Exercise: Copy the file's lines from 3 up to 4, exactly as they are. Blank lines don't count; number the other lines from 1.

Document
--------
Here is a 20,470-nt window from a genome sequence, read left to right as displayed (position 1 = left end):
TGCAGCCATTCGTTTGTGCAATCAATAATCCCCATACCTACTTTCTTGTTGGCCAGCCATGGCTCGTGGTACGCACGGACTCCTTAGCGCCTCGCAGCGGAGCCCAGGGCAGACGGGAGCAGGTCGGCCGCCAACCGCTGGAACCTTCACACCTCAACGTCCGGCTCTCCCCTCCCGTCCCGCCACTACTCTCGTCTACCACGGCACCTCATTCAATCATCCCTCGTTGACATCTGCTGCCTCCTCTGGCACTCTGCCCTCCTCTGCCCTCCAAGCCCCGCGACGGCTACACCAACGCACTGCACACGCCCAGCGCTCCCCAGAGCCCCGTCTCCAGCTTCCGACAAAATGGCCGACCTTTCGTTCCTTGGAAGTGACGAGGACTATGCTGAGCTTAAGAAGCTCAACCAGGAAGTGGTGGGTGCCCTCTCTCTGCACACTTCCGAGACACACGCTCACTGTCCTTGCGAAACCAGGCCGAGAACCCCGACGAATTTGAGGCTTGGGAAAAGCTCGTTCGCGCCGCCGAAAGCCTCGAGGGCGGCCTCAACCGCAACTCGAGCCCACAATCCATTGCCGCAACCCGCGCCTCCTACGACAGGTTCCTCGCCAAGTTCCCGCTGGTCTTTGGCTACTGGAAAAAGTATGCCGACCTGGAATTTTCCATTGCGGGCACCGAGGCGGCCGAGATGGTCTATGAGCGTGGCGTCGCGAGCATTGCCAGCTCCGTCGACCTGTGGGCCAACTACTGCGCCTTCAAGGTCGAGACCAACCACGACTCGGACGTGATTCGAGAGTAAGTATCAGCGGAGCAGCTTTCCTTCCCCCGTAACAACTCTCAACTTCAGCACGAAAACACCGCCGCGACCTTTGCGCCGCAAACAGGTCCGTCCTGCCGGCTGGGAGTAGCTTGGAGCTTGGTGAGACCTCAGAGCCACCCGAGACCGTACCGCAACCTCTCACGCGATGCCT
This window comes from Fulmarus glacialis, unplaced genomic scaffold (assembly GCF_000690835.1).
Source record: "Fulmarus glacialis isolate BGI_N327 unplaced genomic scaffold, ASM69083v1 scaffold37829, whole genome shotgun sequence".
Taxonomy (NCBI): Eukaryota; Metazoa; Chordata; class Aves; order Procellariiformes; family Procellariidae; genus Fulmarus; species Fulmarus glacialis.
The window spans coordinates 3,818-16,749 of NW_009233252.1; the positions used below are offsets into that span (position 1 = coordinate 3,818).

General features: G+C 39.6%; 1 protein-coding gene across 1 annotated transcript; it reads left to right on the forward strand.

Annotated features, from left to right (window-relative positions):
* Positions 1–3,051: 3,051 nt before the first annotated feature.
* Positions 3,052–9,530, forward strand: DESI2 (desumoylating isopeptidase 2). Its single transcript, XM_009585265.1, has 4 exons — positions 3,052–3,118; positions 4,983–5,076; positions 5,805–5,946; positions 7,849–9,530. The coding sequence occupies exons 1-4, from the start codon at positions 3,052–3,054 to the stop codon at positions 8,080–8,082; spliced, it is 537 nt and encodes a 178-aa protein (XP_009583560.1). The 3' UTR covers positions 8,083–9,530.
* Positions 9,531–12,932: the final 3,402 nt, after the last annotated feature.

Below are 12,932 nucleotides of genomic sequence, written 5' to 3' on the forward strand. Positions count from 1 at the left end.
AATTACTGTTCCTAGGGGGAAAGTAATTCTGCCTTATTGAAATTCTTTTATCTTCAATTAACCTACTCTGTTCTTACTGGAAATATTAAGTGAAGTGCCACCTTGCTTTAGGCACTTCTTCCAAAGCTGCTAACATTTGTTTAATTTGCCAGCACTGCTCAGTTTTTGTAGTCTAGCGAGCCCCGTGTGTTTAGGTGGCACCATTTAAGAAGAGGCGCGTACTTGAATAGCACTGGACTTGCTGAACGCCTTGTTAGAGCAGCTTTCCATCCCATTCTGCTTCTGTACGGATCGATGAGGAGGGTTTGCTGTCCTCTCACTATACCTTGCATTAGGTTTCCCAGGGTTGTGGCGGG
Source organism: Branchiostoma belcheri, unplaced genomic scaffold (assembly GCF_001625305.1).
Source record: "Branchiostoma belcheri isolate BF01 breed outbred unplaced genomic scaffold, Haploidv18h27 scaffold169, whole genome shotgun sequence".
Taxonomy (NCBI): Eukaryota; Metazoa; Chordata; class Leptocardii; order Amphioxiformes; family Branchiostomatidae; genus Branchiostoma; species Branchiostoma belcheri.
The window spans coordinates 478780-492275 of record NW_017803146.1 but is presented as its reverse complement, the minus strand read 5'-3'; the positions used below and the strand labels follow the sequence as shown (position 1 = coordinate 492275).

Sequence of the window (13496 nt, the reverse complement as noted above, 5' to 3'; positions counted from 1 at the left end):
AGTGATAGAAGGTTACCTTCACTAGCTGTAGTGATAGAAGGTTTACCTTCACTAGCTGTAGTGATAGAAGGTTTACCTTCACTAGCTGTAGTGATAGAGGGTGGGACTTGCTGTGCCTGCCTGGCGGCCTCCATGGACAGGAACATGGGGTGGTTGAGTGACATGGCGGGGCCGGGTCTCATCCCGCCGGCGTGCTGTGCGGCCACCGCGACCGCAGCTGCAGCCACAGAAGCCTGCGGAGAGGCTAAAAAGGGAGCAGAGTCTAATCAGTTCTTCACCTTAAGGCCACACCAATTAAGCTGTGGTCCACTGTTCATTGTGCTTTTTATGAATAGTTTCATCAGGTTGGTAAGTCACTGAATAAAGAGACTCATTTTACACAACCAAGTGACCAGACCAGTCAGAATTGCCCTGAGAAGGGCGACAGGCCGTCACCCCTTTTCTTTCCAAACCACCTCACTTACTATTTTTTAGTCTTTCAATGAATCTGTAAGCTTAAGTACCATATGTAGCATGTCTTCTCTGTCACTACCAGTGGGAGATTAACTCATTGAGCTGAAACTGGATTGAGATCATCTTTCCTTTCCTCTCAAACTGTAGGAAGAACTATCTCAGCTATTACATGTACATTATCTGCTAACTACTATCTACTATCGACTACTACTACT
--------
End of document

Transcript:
This window comes from Fulmarus glacialis, unplaced genomic scaffold (assembly GCF_000690835.1).
Source record: "Fulmarus glacialis isolate BGI_N327 unplaced genomic scaffold, ASM69083v1 scaffold37829, whole genome shotgun sequence".